The Context of Comfort
By MortazaviBlog on Apr 18, 2007
A Way of Sitting: Jawaharlal Nehru and Mahatma Ghandi
In an earlier blog entry, I argued that the primary purpose of end-use technology was to close certain kinds of temporospatial gaps.
(By "use," I mean an every-day, every-person "end use," not some "end use" which is internal to technology production itself.)
In the commentary that followed, Madhan Kumar Balasubramanian
noted that some technology was simply to provide comfort regardless of
any temporospatial conditions. I noted that comfort was subjective and
would have supplanted Madhan's "comfort" exception by noting that there were tools that
were simply for play, say the soccer ball, and yet they served, at least in
some sense, to fill a temporospatial gap of a certain kind. For example,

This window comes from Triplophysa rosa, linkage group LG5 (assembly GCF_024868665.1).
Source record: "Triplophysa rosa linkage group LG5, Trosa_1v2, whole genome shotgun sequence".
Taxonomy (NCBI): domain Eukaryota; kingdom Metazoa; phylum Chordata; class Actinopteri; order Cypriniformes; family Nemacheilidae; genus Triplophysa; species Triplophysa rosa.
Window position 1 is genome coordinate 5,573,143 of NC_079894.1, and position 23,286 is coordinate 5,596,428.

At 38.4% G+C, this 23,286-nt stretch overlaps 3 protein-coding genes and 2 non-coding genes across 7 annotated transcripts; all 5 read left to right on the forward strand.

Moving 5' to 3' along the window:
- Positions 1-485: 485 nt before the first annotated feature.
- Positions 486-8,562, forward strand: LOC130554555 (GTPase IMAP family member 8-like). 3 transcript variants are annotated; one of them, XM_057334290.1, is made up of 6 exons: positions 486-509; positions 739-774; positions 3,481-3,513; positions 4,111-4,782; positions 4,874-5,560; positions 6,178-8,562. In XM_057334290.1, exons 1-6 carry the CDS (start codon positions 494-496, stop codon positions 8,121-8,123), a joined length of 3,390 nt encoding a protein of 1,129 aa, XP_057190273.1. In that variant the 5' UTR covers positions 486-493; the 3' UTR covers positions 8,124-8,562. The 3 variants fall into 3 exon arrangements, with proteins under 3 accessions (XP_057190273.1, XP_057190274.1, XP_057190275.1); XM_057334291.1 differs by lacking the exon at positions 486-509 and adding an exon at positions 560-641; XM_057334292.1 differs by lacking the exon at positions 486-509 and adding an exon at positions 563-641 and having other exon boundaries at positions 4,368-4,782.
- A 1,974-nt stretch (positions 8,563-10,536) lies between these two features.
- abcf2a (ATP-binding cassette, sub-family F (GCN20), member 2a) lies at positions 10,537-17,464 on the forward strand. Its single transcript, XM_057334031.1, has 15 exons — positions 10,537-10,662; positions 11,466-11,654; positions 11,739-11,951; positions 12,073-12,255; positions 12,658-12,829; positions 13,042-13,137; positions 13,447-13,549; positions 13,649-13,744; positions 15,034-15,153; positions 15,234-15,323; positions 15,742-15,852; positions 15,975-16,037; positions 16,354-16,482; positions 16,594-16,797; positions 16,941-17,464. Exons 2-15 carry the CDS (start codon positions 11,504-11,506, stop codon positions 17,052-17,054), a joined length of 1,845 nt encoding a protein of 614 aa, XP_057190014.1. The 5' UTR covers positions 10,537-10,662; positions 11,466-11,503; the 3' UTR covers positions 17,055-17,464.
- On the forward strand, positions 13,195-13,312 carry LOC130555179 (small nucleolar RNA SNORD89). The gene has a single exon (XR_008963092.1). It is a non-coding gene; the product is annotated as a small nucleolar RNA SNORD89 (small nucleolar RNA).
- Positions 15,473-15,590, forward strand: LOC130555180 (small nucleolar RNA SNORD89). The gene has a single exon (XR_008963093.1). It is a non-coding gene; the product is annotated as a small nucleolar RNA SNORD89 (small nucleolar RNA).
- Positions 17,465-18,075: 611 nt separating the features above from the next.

play introduces a different experience of time as it passes. My argument in my earlier entry then becomes the relative contribution to the "filling" of spatial vs. temporal gaps made by a particular end-use technology -- for all such technology fill these gaps.
To demonstrate how we can find significant subjectivity mixed in any set of "comfort" criteria, I only gave examples that were somewhat marginal but I could remember that I had read something about the subjectivity of comfort in Galen Cranz' The Chair: Rethinking Culture, Body, and Design. (Consider listening to the NPR interview with Cranz about her book.)
Cranz notes how comfort only finds meaning in a specific context.
When chairs were derived from the classical orders of architecture, the unyielding, vertical back was retained. Some judge that this strategy produced uncomfortable furniture. However, for the purpose of maintaining alertness, unprightness has proved the most comfortable position over time. For the kinds of social and political functions staged in such rooms, altertness was undoubtedly appropriate and desired, and this chair style supported that purpose.
Otherwise, it may often be much more comfortable to lay down, walk, run or even swim than to sit upright.
(Cranz' book also discusses the role of furniture in conveying social identity and status. For a relevant quote from the book, see here.)